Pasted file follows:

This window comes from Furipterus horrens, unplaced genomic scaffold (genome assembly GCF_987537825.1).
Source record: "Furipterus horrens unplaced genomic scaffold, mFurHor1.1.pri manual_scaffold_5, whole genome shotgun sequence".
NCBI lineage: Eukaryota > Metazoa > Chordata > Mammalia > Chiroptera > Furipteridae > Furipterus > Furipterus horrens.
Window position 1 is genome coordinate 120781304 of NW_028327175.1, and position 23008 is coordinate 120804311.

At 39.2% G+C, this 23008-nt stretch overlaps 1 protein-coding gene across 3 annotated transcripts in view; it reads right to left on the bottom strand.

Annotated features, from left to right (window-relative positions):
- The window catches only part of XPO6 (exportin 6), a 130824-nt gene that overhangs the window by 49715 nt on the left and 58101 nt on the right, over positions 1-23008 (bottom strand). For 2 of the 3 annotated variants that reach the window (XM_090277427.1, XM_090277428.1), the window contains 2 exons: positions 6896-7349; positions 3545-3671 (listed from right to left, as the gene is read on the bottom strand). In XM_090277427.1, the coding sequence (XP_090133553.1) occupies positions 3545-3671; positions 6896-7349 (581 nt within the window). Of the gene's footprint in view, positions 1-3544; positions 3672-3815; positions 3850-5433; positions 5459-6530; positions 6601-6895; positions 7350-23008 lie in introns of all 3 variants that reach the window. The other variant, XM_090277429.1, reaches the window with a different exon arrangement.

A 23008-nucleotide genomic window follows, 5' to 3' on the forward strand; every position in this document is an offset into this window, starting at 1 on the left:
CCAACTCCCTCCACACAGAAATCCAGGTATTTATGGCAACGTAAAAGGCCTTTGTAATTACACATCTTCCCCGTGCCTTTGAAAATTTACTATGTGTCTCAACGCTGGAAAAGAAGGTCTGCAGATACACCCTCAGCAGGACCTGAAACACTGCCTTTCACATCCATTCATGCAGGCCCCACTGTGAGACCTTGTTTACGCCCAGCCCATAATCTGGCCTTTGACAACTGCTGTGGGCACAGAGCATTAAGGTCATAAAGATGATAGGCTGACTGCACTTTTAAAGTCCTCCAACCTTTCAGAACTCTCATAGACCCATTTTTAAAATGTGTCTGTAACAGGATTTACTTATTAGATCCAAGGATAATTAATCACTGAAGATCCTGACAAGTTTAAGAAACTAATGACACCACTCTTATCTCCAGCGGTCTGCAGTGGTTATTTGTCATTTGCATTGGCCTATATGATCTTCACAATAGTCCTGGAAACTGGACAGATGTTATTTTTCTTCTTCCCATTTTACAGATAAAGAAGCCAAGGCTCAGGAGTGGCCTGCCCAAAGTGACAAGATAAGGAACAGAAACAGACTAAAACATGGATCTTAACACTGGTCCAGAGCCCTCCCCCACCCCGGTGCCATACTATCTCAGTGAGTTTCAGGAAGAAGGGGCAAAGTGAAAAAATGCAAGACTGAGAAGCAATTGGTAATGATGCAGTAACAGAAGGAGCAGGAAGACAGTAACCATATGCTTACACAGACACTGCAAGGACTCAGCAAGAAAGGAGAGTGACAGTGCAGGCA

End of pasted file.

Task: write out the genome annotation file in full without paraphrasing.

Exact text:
This window comes from Furipterus horrens, unplaced genomic scaffold (genome assembly GCF_987537825.1).
Source record: "Furipterus horrens unplaced genomic scaffold, mFurHor1.1.pri manual_scaffold_5, whole genome shotgun sequence".
NCBI lineage: Eukaryota > Metazoa > Chordata > Mammalia > Chiroptera > Furipteridae > Furipterus > Furipterus horrens.
Window position 1 is genome coordinate 120781304 of NW_028327175.1, and position 23008 is coordinate 120804311.

At 39.2% G+C, this 23008-nt stretch overlaps 1 protein-coding gene across 3 annotated transcripts in view; it reads right to left on the bottom strand.

Annotated features, from left to right (window-relative positions):
- The window catches only part of XPO6 (exportin 6), a 130824-nt gene that overhangs the window by 49715 nt on the left and 58101 nt on the right, over positions 1-23008 (bottom strand). For 2 of the 3 annotated variants that reach the window (XM_090277427.1, XM_090277428.1), the window contains 2 exons: positions 6896-7349; positions 3545-3671 (listed from right to left, as the gene is read on the bottom strand). In XM_090277427.1, the coding sequence (XP_090133553.1) occupies positions 3545-3671; positions 6896-7349 (581 nt within the window). Of the gene's footprint in view, positions 1-3544; positions 3672-3815; positions 3850-5433; positions 5459-6530; positions 6601-6895; positions 7350-23008 lie in introns of all 3 variants that reach the window. The other variant, XM_090277429.1, reaches the window with a different exon arrangement.

A 23008-nucleotide genomic window follows, 5' to 3' on the forward strand; every position in this document is an offset into this window, starting at 1 on the left:
CCAACTCCCTCCACACAGAAATCCAGGTATTTATGGCAACGTAAAAGGCCTTTGTAATTACACATCTTCCCCGTGCCTTTGAAAATTTACTATGTGTCTCAACGCTGGAAAAGAAGGTCTGCAGATACACCCTCAGCAGGACCTGAAACACTGCCTTTCACATCCATTCATGCAGGCCCCACTGTGAGACCTTGTTTACGCCCAGCCCATAATCTGGCCTTTGACAACTGCTGTGGGCACAGAGCATTAAGGTCATAAAGATGATAGGCTGACTGCACTTTTAAAGTCCTCCAACCTTTCAGAACTCTCATAGACCCATTTTTAAAATGTGTCTGTAACAGGATTTACTTATTAGATCCAAGGATAATTAATCACTGAAGATCCTGACAAGTTTAAGAAACTAATGACACCACTCTTATCTCCAGCGGTCTGCAGTGGTTATTTGTCATTTGCATTGGCCTATATGATCTTCACAATAGTCCTGGAAACTGGACAGATGTTATTTTTCTTCTTCCCATTTTACAGATAAAGAAGCCAAGGCTCAGGAGTGGCCTGCCCAAAGTGACAAGATAAGGAACAGAAACAGACTAAAACATGGATCTTAACACTGGTCCAGAGCCCTCCCCCACCCCGGTGCCATACTATCTCAGTGAGTTTCAGGAAGAAGGGGCAAAGTGAAAAAATGCAAGACTGAGAAGCAATTGGTAATGATGCAGTAACAGAAGGAGCAGGAAGACAGTAACCATATGCTTACACAGACACTGCAAGGACTCAGCAAGAAAGGAGAGTGACAGTGCAGGCA